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Promoting Sustainable Land Management

By: Ruth Abraham By: Ruth Abraham

In an attempt to remedy the destructive use of land through overgrazing, overuse of resources, deforestation, and inefficient land tenure system and agricultural practices over an extended period of time in Eritrea, the Ministry of Land, Water and Environment (MLWE) introduced Sustainable Land Management (SLM) in 2012.

SLM was piloted in Serejeka sub-zone, Central region, in 2012 to test a land management system that focuses on Xlmi which is believed to be efficient. Xlmi is a system that allows a household to hold onto farmland for a lifetime. As land allocated this way is passed down from generation to generation as a family property, farmers are motivated to invest in the land.

Dessa, on the other hand, is a land system that was practiced in the past which allowed a household to use farmland only for seven years after which farmlands are redistributed among the farmers. This system did not encourage farmers to work on their farmlands in a way that would increase the fertility of the land because they knew their stay on a particular site was short-lived, seven years.

Ownership guarantees an amount of responsibility, and it was in recognition of this that the MLWE has introduced a package of land management systems, which includes land recovery measures through fertilization, terracing, and leveling. The newly developed system is anchored in the 58/1994 Land Proclamation that asserted the application of the SLM land distribution system.

The ownership and overall management responsibility of the wood lots are given directly to the farmers as the immediate beneficiaries, and this serves as an incentive for farmers. The project was piloted in 28 villages of Serejeka Sub-zone, covering 21,875.79 hectares of land, out of which 3.51% is a high potential, 13.35% medium potential, and 18.43% low potential agricultural land. The direct beneficiaries of the intervention are 54,470 farmers in all the villages.

Applauding the new system, Mr. Berhane Adem, a resident of Guritat, said, “The former land system was tiring and unfruitful, but the new system and management triggers an amount of devotion and hard work. The distribution is fair in that you either get wide and relatively eroded or small and fertile land. Besides, the wealth and well-being of your village remain yours for generations to come.”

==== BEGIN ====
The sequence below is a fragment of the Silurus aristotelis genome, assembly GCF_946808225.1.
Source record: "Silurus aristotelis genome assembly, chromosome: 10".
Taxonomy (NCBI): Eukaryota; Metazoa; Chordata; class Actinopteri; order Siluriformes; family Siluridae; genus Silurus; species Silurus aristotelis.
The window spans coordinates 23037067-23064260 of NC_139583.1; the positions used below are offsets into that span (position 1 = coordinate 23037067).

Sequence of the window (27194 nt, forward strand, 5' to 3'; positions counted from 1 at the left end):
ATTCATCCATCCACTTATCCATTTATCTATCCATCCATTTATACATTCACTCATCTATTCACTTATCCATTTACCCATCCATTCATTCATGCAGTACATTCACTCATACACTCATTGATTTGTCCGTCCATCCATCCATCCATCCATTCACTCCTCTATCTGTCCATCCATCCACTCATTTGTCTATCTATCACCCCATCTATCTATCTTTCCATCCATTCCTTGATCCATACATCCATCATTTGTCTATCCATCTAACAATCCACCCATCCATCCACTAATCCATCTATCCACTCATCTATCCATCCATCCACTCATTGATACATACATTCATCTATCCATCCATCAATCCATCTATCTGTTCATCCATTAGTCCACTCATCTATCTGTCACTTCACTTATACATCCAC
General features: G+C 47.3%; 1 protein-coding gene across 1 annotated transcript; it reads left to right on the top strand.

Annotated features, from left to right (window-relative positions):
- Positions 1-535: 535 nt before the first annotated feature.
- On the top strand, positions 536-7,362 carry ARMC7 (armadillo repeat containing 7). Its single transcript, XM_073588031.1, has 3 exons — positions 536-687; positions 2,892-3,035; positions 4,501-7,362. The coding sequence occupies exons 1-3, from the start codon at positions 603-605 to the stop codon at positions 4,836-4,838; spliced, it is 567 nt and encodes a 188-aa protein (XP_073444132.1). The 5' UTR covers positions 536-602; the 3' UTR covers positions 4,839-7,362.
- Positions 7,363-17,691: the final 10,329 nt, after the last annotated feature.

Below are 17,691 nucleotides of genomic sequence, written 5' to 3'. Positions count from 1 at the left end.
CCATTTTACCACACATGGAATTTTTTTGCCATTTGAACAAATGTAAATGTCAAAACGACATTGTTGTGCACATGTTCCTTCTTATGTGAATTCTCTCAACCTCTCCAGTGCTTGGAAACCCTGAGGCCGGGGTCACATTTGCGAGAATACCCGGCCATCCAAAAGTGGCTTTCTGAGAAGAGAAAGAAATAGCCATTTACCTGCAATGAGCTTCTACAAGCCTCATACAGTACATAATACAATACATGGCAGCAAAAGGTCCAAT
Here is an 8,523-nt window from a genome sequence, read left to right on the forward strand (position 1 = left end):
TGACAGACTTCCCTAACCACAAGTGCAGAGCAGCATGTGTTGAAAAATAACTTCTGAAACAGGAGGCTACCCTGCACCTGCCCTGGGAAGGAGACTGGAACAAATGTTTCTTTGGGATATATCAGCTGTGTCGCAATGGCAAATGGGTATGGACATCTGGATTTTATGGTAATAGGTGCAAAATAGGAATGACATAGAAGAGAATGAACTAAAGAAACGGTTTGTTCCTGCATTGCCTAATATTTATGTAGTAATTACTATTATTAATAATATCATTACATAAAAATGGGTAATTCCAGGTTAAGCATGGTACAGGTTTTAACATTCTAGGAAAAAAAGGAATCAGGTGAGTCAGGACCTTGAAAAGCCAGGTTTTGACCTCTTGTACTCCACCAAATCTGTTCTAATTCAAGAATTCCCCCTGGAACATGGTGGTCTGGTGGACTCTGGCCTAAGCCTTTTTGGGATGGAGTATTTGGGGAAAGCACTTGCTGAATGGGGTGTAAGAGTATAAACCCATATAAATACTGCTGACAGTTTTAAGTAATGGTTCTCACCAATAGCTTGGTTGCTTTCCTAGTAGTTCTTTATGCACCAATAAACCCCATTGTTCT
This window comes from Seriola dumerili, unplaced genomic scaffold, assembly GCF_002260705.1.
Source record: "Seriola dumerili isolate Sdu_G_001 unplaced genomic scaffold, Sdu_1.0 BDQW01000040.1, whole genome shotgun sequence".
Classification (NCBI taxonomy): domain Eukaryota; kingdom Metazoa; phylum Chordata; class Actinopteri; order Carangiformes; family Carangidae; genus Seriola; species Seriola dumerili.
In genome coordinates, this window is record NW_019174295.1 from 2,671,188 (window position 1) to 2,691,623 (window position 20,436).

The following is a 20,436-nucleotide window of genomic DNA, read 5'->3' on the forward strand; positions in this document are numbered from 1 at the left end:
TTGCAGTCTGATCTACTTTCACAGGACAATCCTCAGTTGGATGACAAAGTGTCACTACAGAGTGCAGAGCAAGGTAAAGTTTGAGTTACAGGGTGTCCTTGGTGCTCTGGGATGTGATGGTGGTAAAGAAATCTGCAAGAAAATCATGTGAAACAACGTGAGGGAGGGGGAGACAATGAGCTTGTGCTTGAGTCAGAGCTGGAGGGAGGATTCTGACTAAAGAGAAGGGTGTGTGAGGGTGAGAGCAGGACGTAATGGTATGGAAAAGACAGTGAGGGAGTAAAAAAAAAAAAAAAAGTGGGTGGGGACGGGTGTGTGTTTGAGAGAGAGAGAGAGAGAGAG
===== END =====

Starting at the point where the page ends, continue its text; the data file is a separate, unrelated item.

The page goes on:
Workshops and meetings have been held to raise awareness of village administrators, farmers, and other stakeholders about the goal and objectives of the SLM project. Other topics entertained at the events include land degradation and desertification control measures; the cause of land degradation and desertification and control measures; the scope of SLM and land use activities and the role of farmers in the implementation of the project; and land use and land cover principles and land use classification procedure.

The training was also given, at sub-zone and village levels, to 54 extension workers and 70 farmers on the Land Proclamation (land proclamation 94/58) and Procedures of implementing agricultural usufruct.

One of the main causes of land degradation is deforestation, which mainly results from cutting wood to be used as fuel. To mitigate the problem and support afforestation, 6940 Adhanet Mogogo, an improved energy-saving oven, has been introduced in the sub-zone. Two micro dams were also constructed in the project area in 2014 and 2015 in two villages, Unanalay and Shimanigus Tahtai. As a result, crop production increased by 30%.

According to Mr. Abraham Daniel, SLM Project Coordinator, so far 949.7 hectares of land have been farmed with a survival rate of over 80% as it is owned by individual households. Out of the 201,038 seedlings planted in 2010, 189,348, about 94.23%, are eucalyptus which is now ready to be harvested. The farmers can benefit from the sale of wood and grass and are motivated by the reforestation to start beekeeping in every village.


Land leveling and extension of irrigation fields have been done in three villages — Shimangus Laelay, Mekerka, and Geshnashim. Land leveling, which is done using heavy machinery after the land is surveyed and graded, ensures uniform distribution and efficient utilization of water during irrigation.

Farmers who have received relatively marginal farmland in the 28 villages have been given as incentive 8476 sickles, 2738 shovels, 3150 pickaxes, and 945 wheelbarrows.

Mr. Eyob Aymut, a farmer at Deqi Petros, a village in Serejeka Sub-zone, said the Ministry of Agriculture supported them in leveling formerly eroded land and constructing dams. Water is now readily available and used well. He added, “With proper management and hard work, there is no such thing as a bad land. In addition, we have succeeded in afforesting a measurable amount of land surrounding the farms; we guard them and take care of them. And we cut the tree branches and use it for firewood and construction. In general, the degraded land is being handled well.”

The project has shown good progress and with more hard work, it should be a hit in no time. However, this is also a way to showcase the benefits of SLM to other farmers all over the country and help rehabilitate and make better use of the land.

Above 60% of Eritrean society are farming, which means there is tremendous dependence on land and water, making land management essential.

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